Celebrating our 110th Birthday: Let’s take a walk down memory lane!

Red Deer Public Library was one of the first four libraries to be established under the Libraries Act of Alberta. On April 23, 1914, By-Law No 363 brought the Red Deer Public Library into being. Later that year, on September 1, 1914, the Library was created. Its first home was in the Board of Trade Building in what was then City Hall, pictured here.

Red Deer Public Library's first librarian, Ina Greene, was hired in 1914 at the age of 17. The first Board of Directors consisted of J.F. Boyce, H.H. Gaetz, F.C. Whitehouse, and Alderman J.T. Watson, and their first meeting took place on Saturday, May 2, 1914, with Red Deer Mayor S.N. Carscallen also in attendance.

The Library had a number of other homes in the first half of the century, but a new Library became an election issue in the mid-1960s.

After some controversy, a new one-story library was built to celebrate Canada's Centennial in 1967, which is now the main floor (Level 2) of the adult portion of today's Downtown Branch. This new facility was made possible thanks to the generosity and vision of long-time trustee Charlie Snell and his wife, Librarian Mabel Snell.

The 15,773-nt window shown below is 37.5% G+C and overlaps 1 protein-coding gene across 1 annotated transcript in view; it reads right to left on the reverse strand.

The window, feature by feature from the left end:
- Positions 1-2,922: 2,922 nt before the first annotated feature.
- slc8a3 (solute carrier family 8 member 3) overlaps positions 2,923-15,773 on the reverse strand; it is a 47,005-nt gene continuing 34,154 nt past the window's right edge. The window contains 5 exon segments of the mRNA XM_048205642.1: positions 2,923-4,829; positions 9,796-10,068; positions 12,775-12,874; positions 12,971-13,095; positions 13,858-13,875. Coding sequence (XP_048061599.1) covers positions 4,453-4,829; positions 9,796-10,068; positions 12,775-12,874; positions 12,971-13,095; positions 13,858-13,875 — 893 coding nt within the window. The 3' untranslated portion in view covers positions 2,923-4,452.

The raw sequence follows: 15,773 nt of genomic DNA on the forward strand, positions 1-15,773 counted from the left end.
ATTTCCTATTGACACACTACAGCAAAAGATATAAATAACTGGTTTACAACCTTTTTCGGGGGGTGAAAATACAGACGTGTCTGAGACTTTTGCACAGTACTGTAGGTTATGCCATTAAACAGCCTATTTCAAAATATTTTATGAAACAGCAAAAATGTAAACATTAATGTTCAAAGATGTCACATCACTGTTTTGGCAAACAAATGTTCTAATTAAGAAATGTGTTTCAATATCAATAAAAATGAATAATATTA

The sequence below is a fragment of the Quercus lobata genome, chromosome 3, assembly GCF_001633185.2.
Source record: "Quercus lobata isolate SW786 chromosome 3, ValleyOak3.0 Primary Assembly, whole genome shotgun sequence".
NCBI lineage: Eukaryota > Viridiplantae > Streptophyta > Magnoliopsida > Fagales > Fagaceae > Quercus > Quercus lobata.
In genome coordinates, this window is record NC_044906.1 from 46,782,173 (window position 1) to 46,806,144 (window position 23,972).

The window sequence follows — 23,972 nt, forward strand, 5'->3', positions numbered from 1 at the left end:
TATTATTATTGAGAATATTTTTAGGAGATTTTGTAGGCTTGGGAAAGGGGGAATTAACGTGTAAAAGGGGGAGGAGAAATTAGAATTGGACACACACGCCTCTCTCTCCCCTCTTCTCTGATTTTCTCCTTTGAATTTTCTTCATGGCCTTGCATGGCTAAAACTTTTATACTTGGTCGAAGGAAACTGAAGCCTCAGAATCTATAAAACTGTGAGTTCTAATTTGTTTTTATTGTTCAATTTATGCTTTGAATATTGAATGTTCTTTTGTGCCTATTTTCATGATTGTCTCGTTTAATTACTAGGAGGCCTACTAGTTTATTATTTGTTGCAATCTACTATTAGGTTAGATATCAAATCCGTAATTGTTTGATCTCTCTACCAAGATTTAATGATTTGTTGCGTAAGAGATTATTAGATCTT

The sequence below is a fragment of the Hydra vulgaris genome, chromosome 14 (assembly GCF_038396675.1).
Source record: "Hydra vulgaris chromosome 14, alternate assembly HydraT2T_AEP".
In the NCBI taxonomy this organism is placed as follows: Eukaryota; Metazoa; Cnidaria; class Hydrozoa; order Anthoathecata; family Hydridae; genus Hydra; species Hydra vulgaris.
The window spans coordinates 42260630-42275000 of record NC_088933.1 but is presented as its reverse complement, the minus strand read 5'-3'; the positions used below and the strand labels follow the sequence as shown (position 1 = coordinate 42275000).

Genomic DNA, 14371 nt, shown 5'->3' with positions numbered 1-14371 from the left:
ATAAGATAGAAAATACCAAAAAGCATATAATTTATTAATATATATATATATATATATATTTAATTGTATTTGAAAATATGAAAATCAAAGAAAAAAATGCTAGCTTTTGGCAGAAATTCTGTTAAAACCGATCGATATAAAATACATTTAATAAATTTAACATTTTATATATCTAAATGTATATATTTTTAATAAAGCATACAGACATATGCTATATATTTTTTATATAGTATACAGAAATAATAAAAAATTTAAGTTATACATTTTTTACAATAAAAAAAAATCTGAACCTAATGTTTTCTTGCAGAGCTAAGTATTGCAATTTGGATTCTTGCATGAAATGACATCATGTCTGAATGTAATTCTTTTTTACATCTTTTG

A second storey was added to the building in 1979, thanks in part to a contribution from the Bower Family. Below is a snapshot of the construction in progress.

If you’ve ever visited the Downtown Branch, you know that the facility expands beyond the Centennial Building to the east, and this side of the library has a very interesting history! Going back in time once again, the Red Deer Armoury was built in 1914 to muster troops for WWI.

In 1961, the building was converted into Fire Hall No. 1, and continued to be used as a firehall until 1991, when RDPL purchased the building.

The old Armoury/Firehall became RDPL’s new Children’s Department! Named the Firehall Fun Factory, it opened to the public in late 1994. Soon after, many renovations were made to the existing library, including the addition of the ‘Kinsmen Link,’ which connected the Children’s library with the renovated Adult spaces in the Centennial building, as well as the addition of the new Snell Auditorium, where many library programs take place today!

And that’s just the beginning! With more renovations Downtown since then, and the addition of the Dawe, Timberlands, and Collicutt Branches, RDPL is rich with history and also constantly adapting to meet the needs of our community!

We can’t wait to see where the next 110 years takes us!